Junk DNA Not So Junky After All

Picture: Annso2505 (CC)

Surprise, surprise: we don’t know everything about the human genome just yet.

A five-year project called ENCODE, for “Encyclopedia of DNA Elements,” found that about 80 percent of the human genome is biologically active, influencing how nearby genes are expressed and in which types of cells. It’s not junk DNA, which was previously thought — instead, these non-coding regions of DNA could have major bearing on diseases and genetic mutations, researchers say.

The project will rewrite the textbooks, turning the architectural blueprint of the human genome into a control schematic and instruction manual that explains how genes turn on and off. These rules dictate anything from embryonic development to the process of aging.

Of course, developing a working knowledge of the genetic “instruction manual” could be used for good or evil: Cures for the genetic diseases that have plagued mankind forever, or phenome-targeted biological weapons and Gene-tweaked super soldiers?

 

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  • TennesseeCyberian

    This has interesting implications for evolutionary theory, particularly the mainstream Darwinian argument against evidence of intelligent design.  Just as the blind spot in the eye was considered evidence of piecemeal “design,” so Darwinian proponents cited so-called “junk DNA” as evidence that evolution is an inefficient, accident-prone, and yet somehow effective process.

    Now that it has been shown that around 80% of the genetic code is functional, that argument is toast.  Since scientists have only fully investigated the function of non-protein-coding regions in (from memory) about 147 types of cells, it is quite likely that studies on the thousands of other cells will show that closer to 100% of DNA is functional.  That’s pretty solid efficiency.

    Also, as I understand it, the approximately 98% kinship humans have with chimpanzees is based on protein-coding regions.  I wonder how species-specific the remainder will prove to be.

    • http://hormeticminds.blogspot.com/ Chaorder Gradient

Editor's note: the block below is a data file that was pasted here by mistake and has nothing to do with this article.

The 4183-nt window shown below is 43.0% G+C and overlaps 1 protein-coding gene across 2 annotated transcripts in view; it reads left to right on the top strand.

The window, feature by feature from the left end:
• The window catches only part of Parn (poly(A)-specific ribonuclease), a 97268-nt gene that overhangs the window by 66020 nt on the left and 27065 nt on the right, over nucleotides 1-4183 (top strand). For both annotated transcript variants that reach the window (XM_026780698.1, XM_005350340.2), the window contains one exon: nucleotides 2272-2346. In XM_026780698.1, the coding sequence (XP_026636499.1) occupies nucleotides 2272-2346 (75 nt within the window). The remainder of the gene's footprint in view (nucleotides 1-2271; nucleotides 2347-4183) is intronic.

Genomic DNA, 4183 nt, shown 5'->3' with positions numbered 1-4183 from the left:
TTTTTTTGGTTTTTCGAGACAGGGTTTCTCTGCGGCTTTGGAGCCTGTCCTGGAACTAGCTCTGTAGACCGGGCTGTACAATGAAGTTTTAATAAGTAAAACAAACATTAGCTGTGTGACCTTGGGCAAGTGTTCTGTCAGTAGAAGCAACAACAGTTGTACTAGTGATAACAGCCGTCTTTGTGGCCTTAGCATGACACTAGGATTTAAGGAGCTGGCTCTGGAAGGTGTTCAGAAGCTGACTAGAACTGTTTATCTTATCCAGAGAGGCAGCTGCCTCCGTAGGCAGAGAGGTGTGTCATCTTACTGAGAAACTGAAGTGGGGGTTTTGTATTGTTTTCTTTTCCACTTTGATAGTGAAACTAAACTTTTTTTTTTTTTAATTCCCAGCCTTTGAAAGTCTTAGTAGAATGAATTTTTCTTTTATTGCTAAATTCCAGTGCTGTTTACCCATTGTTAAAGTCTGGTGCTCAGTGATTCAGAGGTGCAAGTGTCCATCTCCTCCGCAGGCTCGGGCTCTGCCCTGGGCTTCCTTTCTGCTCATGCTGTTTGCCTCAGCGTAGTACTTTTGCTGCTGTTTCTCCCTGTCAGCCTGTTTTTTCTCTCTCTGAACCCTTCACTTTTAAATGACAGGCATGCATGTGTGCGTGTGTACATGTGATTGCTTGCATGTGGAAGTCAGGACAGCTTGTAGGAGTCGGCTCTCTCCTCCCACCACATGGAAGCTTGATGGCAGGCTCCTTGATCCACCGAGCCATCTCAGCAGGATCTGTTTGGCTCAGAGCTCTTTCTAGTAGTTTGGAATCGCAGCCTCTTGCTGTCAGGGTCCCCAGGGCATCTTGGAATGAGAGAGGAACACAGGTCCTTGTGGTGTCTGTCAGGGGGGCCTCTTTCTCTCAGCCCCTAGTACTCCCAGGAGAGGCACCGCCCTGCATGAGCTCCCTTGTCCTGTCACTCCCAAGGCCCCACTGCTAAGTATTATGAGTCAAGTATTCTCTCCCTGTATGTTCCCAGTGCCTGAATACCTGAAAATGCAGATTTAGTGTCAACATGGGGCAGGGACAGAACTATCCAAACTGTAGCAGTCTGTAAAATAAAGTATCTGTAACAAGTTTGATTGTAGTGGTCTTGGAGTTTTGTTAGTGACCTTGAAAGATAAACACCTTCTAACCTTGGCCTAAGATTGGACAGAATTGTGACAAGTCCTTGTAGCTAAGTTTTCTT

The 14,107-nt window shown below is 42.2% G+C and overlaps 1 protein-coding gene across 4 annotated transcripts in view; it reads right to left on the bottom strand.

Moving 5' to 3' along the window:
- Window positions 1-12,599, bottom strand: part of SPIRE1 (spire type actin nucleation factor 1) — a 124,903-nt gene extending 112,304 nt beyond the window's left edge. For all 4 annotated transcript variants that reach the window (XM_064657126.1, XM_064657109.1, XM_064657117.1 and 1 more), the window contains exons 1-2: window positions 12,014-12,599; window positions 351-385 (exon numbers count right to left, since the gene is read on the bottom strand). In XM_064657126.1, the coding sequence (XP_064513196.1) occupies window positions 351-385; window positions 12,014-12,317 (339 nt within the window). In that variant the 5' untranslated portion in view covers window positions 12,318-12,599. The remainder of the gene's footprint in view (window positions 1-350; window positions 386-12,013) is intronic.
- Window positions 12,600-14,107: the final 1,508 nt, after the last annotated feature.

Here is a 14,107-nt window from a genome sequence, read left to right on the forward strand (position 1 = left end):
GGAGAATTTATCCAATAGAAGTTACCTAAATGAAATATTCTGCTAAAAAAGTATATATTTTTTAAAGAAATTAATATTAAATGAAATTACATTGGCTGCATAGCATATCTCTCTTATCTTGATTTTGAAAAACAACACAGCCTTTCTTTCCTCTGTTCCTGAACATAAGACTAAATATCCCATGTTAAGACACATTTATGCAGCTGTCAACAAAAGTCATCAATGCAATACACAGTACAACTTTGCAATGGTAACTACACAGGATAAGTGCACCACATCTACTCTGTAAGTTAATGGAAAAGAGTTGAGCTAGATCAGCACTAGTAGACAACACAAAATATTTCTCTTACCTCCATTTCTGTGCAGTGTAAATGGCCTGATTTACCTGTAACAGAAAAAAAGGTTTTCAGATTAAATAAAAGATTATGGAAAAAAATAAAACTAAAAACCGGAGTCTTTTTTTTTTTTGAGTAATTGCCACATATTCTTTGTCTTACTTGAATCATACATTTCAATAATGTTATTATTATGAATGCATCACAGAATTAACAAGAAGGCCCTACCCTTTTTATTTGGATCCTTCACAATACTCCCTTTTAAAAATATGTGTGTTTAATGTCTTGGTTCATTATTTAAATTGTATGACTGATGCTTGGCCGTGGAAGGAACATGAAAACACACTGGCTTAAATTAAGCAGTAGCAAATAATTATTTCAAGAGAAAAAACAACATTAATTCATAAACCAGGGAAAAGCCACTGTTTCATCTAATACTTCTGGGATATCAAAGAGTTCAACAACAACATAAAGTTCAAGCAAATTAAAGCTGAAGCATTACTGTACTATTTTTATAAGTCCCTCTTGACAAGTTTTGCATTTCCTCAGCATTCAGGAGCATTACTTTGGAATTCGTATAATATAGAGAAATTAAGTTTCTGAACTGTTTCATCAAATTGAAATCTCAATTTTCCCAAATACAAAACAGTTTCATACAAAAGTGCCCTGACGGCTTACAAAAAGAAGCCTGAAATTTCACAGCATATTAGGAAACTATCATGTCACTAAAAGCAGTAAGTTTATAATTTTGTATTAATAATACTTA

I always thought the only argument against intelligent design you needed is that the argument starts from the conclusion rather than from the evidence.

      • TennesseeCyberian

        There are tons of good arguments against Intelligent Design, but you make an excellent point.

        Your statement is true in many instances, but many ID advocates and Darwin critics argue from the other direction. And of course, there are Darwinians (Darwin not included) who argue their cases by beginning with materialism and working back to the most likely causes of life.

        Either way, I’d say that the direction of reasoning is less important than supporting facts. If I’m not mistaken, even Einstein intuited the theory of relativity before formulating and supporting the equation.

        • Candysue

           good arguments against intelligent design? I hope someday mankind sees the pathetic nature of that sentence. it really cracks me up to think we are that ignorant.

          • Candysue

            especially when we feel the need to believe that by some equation that we have come up with. Common sense will tell you alone. I remember university teaching us that aliens could not exist cause of an equation that someone came up with.
            our species is one pathetic confused animal. even the most common sense stuff (even tho we might not be able to explain it) seems to be turned around into this bizarre fantasy we think we have all the answers to.